One year after the home team achieved a first-ever sweep of the Hong Kong International Races, all four defending champions are back in more challenging circumstances. The two going for three-peats – miler Beauty Generation and sprinter Mr Stunning – are not coming into Sunday’s festival in the same form. Nor is Hong Kong Cup (G1) upsetter Glorious Forever. In contrast, Hong Kong Vase (G1) hero Exultant enters at his peak, only he’s drawn widest of all in 14 versus a deep field at Sha Tin.
Hong Kong Vase
The about 1 1/2-mile Vase includes a couple of Japanese contenders who would have threatened in the about 1 1/4-mile Cup, but might have been swerving compatriot Almond Eye in the HKIR’s richest race. When she was ruled out of a Hong Kong trip by fever, the $3.6 million Cup was left with just eight in her absence, while the $2.6 million Vase boasted more headline acts.
Among them is Aidan O’Brien’s Anthony Van Dyck. The first Epsom Derby (G1) star to grace the meeting, the Galileo colt comes off an inconvenienced third to Bricks and Mortar in the Breeders’ Cup Turf (G1). Note that Anthony Van Dyck adds blinkers here. Stablemate Mount Everest, not beaten far in the Turf himself in sixth, is still arguably on the upswing after just resuming this fall from a year-long layoff. The Ballydoyle duo are drawn in posts 12 and 13, with only Exultant to their outside.
There is precedent for winning the Vase from post 14 (Japan’s Stay Gold in 2001), and a trio have scored from post 12, so the outside doesn’t have to be a disaster. And Exultant has the tactically adaptable style that helps in these situations.
Trained by Tony Cruz, who holds the record for most HKIR wins (10), Exultant outdueled future Cox Plate (G1) heroine Lys Gracieux here last December, with Waldgeist – the eventual Prix de l’Arc de Triomphe (G1) winner over Enable – a troubled fifth. The Irish import has backed up that effort to capture four of his ensuing six, including the Hong Kong Gold Cup (G1) and Champions & Chater Cup (G1), to rank as Hong Kong’s champion in both the middle-distance and staying categories.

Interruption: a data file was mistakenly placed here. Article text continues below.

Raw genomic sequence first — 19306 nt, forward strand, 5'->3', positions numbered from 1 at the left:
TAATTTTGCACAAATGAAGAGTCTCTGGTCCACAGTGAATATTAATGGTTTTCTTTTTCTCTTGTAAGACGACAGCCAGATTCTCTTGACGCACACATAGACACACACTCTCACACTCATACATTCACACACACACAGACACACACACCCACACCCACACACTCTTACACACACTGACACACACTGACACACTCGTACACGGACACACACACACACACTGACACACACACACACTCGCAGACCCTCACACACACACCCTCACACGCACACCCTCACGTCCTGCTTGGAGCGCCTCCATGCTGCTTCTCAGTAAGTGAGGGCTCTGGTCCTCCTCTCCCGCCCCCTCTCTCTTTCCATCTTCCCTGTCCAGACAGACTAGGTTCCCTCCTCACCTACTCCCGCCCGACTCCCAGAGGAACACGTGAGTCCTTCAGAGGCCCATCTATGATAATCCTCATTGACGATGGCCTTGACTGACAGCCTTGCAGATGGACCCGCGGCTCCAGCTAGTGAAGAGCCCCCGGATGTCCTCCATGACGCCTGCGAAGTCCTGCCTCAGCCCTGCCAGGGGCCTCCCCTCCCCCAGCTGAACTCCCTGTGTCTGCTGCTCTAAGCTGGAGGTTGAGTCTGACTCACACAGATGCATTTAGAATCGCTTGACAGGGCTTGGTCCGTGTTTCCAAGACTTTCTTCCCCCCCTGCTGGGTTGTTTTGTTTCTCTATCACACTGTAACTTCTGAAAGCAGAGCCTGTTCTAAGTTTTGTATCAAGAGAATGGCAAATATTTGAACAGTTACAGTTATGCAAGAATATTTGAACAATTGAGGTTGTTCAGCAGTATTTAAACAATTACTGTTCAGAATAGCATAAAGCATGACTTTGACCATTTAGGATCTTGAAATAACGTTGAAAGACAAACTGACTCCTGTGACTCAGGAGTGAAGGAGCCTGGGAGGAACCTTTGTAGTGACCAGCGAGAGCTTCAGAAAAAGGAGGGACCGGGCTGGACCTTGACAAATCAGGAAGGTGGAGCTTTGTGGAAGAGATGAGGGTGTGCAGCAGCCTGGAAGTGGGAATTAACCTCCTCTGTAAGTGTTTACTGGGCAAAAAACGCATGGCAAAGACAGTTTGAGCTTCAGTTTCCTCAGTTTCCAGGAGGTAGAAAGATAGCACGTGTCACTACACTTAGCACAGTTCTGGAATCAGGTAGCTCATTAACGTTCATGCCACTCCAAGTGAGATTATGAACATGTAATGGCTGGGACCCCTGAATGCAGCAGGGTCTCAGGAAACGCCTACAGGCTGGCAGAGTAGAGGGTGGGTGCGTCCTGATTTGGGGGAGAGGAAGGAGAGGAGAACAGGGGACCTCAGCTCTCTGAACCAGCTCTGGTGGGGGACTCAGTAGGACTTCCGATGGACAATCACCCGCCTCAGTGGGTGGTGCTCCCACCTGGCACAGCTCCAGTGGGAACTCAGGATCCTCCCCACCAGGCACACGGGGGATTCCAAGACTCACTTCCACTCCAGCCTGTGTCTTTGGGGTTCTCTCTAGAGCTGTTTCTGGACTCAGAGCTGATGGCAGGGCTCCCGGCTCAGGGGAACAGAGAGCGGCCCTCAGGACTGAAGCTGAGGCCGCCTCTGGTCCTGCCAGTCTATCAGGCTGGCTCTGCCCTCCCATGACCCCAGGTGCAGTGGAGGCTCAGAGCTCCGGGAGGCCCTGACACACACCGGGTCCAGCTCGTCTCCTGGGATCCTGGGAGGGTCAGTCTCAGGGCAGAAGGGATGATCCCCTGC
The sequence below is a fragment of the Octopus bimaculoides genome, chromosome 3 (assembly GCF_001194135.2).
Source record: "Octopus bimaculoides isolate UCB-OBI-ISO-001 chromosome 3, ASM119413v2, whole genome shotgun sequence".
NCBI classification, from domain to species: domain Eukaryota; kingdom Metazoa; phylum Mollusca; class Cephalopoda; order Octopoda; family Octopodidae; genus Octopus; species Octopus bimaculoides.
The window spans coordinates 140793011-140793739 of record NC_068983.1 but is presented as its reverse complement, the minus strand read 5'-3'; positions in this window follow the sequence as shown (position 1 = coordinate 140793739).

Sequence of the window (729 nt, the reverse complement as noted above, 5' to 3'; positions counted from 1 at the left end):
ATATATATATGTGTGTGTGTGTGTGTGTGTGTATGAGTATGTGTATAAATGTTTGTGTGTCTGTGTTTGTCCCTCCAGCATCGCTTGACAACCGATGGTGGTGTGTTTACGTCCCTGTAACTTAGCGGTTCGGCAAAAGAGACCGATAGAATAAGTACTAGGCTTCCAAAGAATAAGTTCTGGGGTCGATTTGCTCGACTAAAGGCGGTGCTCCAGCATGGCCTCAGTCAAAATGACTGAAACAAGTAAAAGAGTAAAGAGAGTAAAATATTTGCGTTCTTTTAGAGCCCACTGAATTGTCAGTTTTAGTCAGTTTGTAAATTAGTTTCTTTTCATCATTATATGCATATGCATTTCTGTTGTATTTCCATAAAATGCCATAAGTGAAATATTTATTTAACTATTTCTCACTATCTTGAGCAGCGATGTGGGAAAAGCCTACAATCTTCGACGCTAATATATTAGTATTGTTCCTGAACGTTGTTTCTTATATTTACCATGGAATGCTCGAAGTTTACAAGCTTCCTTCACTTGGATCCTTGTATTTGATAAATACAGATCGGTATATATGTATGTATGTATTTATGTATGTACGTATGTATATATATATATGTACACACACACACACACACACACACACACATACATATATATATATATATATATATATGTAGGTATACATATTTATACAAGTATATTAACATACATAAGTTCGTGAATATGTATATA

Aside from the post, Exultant faces two other potential questions. One is whether he ran almost too well in his prep, a dashing victory in the November 17 Jockey Club Cup (G2). Regular rider Zac Purton voiced that possibility straight afterward, and given the nature of the opposition, he has to deliver another peak performance. The other question is historical; namely, that Hong Kong has had a far tougher time beating the internationals in the Vase, and the prior two local winners didn’t repeat.
Once again Japan looms large, this time in the form of distaffers Deirdre and Lucky Lilac along with the progressive Glory Vase. Deirdre, runner-up in last year’s Cup and sixth in April’s Queen Elizabeth II Cup (G1) in her two prior appearances at Sha Tin, subsequently hit new heights in Europe. Upsetting the Nassau (G1) at Glorious Goodwood, Deirdre was a better-than-appears fourth in the Irish Champion (G1) and third in Ascot’s Champion S. (G1), both times behind Magical. Lucky Lilac, who placed to Almond Eye in two Japanese fillies’ classics in 2018, returned to her best with a terrific rally in the Queen Elizabeth II Cup (G1) at Kyoto last out. While Deirdre and Lucky Lilac aim to prove themselves at this trip, Glory Vase has an abundance of stamina as the near-misser in the Tenno Sho Spring (G1) over two metric miles. The lightly raced son of Deep Impact has upside and Joao Moreira.